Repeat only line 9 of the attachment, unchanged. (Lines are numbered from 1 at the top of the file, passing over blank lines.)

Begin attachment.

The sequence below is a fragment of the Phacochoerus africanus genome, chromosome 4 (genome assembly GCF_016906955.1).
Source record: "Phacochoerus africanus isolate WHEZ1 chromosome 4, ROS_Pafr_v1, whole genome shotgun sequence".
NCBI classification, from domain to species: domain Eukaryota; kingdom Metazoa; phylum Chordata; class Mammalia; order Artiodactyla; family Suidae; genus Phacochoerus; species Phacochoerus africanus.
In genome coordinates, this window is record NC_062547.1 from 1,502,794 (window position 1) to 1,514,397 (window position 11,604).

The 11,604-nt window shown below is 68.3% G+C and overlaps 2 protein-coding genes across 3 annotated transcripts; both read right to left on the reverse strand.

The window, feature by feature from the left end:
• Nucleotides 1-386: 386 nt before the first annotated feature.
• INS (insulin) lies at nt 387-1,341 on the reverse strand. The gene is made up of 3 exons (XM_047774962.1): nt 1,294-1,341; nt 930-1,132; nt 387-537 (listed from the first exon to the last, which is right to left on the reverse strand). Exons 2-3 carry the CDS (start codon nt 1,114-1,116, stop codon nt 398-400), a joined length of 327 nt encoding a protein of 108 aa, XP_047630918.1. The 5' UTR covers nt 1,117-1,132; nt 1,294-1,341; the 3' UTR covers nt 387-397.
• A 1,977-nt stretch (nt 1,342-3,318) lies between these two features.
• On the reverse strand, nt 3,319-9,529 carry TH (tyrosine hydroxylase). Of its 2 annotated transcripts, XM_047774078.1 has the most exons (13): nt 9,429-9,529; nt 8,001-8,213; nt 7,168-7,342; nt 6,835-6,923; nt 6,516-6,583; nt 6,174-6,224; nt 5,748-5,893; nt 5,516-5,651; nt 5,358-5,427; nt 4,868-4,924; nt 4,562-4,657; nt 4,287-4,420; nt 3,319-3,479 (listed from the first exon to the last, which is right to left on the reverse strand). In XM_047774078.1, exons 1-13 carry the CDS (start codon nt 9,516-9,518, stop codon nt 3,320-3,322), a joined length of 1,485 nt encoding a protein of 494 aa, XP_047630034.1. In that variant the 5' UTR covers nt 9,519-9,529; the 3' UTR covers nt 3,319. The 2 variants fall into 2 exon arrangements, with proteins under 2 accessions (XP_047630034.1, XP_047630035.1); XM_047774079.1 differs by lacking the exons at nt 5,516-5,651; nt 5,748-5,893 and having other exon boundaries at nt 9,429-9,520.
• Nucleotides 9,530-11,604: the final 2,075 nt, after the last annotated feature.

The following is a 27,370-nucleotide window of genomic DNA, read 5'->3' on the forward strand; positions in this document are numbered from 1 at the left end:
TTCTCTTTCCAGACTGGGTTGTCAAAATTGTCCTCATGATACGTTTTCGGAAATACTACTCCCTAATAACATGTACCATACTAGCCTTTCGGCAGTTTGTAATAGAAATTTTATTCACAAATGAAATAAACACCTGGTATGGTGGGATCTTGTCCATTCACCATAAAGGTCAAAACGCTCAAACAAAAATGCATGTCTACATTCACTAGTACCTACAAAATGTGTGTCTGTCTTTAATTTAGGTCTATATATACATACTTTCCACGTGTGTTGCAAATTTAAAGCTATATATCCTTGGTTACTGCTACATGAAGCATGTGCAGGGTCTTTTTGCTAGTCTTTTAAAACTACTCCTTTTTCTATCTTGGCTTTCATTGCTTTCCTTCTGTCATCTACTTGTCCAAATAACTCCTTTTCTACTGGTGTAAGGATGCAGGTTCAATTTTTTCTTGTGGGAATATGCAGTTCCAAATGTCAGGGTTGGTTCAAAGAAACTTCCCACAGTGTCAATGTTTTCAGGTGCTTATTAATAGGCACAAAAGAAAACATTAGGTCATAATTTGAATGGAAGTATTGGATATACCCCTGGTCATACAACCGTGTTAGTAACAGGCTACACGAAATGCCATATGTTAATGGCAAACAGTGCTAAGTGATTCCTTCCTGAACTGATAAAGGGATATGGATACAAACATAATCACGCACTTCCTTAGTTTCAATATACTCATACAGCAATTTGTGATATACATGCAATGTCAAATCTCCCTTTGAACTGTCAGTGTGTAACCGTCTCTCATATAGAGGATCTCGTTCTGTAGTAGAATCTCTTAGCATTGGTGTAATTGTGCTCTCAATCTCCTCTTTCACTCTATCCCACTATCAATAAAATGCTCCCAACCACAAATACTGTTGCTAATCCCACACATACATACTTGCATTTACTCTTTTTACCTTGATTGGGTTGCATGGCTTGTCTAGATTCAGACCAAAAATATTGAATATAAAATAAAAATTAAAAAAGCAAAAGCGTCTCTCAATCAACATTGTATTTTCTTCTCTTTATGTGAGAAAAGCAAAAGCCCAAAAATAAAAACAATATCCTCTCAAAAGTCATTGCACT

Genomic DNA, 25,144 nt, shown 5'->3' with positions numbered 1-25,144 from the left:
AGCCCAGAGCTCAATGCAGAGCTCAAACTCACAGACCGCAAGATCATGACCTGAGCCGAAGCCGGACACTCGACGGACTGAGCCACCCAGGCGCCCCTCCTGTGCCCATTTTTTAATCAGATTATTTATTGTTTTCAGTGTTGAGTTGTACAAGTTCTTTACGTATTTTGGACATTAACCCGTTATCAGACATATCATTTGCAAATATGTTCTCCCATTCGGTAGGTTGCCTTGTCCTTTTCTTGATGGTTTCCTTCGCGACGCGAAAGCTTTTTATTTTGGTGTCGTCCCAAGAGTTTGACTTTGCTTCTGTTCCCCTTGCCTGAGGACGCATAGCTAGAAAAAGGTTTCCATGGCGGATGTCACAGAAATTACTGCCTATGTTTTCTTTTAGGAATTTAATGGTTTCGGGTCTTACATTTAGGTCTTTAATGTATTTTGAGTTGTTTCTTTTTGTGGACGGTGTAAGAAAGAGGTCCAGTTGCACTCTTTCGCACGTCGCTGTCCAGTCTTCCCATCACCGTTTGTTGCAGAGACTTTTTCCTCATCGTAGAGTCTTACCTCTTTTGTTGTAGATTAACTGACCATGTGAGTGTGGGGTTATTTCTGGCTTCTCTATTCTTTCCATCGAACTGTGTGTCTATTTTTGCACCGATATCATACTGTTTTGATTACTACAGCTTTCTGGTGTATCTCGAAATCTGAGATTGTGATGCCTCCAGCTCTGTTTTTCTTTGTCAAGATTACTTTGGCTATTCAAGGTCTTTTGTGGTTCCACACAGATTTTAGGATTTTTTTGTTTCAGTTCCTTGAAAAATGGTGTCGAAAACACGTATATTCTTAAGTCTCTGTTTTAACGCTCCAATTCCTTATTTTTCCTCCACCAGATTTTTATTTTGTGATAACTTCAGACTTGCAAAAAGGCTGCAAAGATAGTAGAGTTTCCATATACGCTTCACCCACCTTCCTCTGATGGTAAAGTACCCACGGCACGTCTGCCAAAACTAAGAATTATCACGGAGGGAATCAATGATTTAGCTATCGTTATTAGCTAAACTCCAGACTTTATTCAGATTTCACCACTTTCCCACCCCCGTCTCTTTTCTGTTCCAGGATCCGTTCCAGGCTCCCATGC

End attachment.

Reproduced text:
• A 1,977-nt stretch (nt 1,342-3,318) lies between these two features.